“Down Under” Reflections for Lent: Laughing Buddha, Suffering Christ
Having returned from a recent trip to visit family in Australia, Pr. Scott offers reflections on highlights of the experience in light of the season of Lent.
The last thing I want when traveling to a tropical area in the middle of winter is to spend a lot of time indoors. In Australia, we spent the great bulk of our time outdoors. We did, however, want to visit at least one local museum so we chose the Art Gallery of New South Wales. We chose well.
Of all the works we studied, the one that has stayed with me over the past weeks is a massive, wall-size work titled “Our Gods,” by Australian-Chinese artist Liu Xiaoxian. Two figures are depicted: the suffering Christ and the laughing Buddha.
This juxtaposition of cultures, faith traditions, and contrasting emotions is interesting, but there’s a hidden, deeper truth of the human condition waiting to be unlocked: When examined from mere inches away, visitors discover that each figure is a pixilated image of the other: the suffering Christ is composed of thousands of tiny laughing Buddhas and the laughing Buddha is composed of thousands of tiny suffering Christs. One possible interpretation: In suffering we may find joy. In joy, suffering.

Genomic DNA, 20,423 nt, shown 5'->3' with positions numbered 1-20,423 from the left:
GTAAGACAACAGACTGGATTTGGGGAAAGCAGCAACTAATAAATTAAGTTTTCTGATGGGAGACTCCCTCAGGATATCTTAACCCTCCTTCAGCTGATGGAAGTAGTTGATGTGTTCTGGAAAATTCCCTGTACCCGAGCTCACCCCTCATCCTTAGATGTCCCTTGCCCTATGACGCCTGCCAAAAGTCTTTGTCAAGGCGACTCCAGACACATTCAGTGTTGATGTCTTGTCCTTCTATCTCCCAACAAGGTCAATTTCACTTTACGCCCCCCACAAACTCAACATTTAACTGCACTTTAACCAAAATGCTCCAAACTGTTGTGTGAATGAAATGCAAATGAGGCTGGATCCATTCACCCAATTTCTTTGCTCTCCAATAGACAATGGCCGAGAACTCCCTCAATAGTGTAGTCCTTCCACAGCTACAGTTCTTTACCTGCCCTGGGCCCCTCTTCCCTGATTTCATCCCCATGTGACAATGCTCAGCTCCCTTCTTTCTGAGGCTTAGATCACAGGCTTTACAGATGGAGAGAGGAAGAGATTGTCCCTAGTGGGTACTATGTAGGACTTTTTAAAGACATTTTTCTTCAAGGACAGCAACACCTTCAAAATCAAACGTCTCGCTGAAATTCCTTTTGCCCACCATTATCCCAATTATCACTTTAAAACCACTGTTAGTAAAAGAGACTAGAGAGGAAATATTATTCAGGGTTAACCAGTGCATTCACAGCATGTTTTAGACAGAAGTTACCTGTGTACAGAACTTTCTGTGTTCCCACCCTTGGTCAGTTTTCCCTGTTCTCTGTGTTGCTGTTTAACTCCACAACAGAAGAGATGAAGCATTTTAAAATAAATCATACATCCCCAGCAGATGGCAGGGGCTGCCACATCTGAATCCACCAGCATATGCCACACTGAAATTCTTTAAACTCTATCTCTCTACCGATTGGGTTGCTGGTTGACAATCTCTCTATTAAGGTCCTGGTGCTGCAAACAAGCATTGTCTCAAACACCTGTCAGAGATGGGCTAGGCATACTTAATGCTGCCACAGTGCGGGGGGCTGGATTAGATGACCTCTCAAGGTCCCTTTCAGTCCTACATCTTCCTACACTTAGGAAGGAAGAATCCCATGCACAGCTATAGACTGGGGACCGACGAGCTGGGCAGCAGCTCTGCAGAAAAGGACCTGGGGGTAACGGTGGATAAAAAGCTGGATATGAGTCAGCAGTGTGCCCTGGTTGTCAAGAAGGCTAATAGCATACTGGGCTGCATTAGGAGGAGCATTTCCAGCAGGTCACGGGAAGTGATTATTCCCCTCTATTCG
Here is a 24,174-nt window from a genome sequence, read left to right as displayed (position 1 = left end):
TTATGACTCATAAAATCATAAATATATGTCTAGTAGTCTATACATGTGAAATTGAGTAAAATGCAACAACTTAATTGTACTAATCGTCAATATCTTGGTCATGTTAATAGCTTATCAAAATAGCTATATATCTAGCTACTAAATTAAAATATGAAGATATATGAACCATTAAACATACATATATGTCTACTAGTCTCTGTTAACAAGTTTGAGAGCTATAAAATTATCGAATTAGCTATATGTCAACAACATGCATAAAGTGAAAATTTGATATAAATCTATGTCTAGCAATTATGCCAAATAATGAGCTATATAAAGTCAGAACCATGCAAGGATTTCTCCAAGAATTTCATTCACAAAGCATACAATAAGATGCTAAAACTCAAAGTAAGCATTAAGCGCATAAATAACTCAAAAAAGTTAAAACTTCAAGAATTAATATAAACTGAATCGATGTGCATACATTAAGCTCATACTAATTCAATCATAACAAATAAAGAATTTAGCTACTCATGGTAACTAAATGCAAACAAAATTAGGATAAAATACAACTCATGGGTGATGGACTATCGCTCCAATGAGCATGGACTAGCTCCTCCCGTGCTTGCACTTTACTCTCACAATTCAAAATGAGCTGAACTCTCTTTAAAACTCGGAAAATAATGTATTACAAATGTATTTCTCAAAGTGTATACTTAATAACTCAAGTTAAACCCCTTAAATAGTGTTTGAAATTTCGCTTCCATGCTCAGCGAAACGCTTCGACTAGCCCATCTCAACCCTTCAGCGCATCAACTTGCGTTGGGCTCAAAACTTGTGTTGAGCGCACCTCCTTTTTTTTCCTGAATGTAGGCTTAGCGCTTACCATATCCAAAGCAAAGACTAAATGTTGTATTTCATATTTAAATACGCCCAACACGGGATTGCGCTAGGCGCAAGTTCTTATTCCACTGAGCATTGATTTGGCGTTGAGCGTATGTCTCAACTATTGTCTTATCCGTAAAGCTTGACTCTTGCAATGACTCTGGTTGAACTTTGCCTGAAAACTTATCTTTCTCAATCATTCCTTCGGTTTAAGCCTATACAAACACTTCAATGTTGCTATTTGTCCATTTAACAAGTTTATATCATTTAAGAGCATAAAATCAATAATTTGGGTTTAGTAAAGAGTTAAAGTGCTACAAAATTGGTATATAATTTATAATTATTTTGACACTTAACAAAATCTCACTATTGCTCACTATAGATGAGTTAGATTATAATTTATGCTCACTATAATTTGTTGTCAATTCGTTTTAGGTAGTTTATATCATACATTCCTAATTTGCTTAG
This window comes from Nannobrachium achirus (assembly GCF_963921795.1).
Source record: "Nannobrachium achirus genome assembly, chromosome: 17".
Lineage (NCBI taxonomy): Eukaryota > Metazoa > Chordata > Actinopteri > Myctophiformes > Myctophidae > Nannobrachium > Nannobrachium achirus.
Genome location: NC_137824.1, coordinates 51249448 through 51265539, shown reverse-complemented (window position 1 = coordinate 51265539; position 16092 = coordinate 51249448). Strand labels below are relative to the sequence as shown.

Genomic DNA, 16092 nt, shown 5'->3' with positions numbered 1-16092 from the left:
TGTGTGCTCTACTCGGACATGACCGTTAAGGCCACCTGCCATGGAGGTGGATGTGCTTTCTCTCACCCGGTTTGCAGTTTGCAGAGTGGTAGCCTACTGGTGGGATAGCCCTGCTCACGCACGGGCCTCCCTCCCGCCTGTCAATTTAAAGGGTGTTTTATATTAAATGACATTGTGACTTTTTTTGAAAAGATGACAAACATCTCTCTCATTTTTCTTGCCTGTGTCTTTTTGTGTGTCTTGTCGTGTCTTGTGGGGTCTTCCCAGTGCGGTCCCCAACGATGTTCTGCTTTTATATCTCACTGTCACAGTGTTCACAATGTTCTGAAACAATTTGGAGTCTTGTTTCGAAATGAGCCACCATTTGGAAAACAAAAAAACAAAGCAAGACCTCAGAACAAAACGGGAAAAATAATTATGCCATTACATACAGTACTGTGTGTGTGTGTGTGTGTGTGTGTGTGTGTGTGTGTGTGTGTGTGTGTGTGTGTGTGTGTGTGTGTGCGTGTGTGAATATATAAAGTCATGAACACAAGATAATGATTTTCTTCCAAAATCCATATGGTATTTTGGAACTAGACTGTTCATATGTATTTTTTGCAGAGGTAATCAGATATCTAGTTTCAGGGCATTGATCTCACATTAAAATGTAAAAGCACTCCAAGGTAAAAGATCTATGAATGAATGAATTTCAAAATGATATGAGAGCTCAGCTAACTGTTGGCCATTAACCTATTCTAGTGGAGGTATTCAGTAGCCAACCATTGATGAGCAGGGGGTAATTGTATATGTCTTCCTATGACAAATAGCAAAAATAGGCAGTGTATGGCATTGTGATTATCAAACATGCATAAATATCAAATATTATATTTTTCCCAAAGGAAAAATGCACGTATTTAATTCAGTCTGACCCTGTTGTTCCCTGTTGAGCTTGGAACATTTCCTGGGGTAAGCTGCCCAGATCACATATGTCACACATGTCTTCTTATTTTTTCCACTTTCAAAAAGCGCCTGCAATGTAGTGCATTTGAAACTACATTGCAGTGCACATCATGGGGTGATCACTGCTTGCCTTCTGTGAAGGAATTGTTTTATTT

For me there’s another takeaway: Distance from what seems to us “other” or “foreign” usually protects our assumptions from being challenged. When we take time to look more closely, however, we may see in the “other” something very much like ourselves; and in ourselves, something very much like the other.
Love your enemies, Jesus said. Do good to those who hate you (Luke 6:27). Whoever comes to me and does not hate father and mother, wife and children, brothers and sisters, yes, and even life itself, cannot be my disciple (Luke 14:26). Us? Them? Life? Death? Which is it? We’re compelled to look closer.
During Holy Week, the story of Jesus’ suffering includes stories of unexpected faith and courage—Joseph of Arimathea and the women at the tomb—as well as shocking betrayal: Jesus’ entire inner circle chooses to cut and run. What’s a hero? Who’s a villain? The story refuses to answer such questions easily.
The best of human nature is reflected in an expansive openness and determination to see, even in what seems alien or threatening, the very image of God. The path of truth is grounded in forgiveness and compassion. It includes death and leads to transformed ways of being and seeing. It may even lead to joy.
That’s the story we’ll explore in the week leading up to Easter. Hope you’ll be part of it.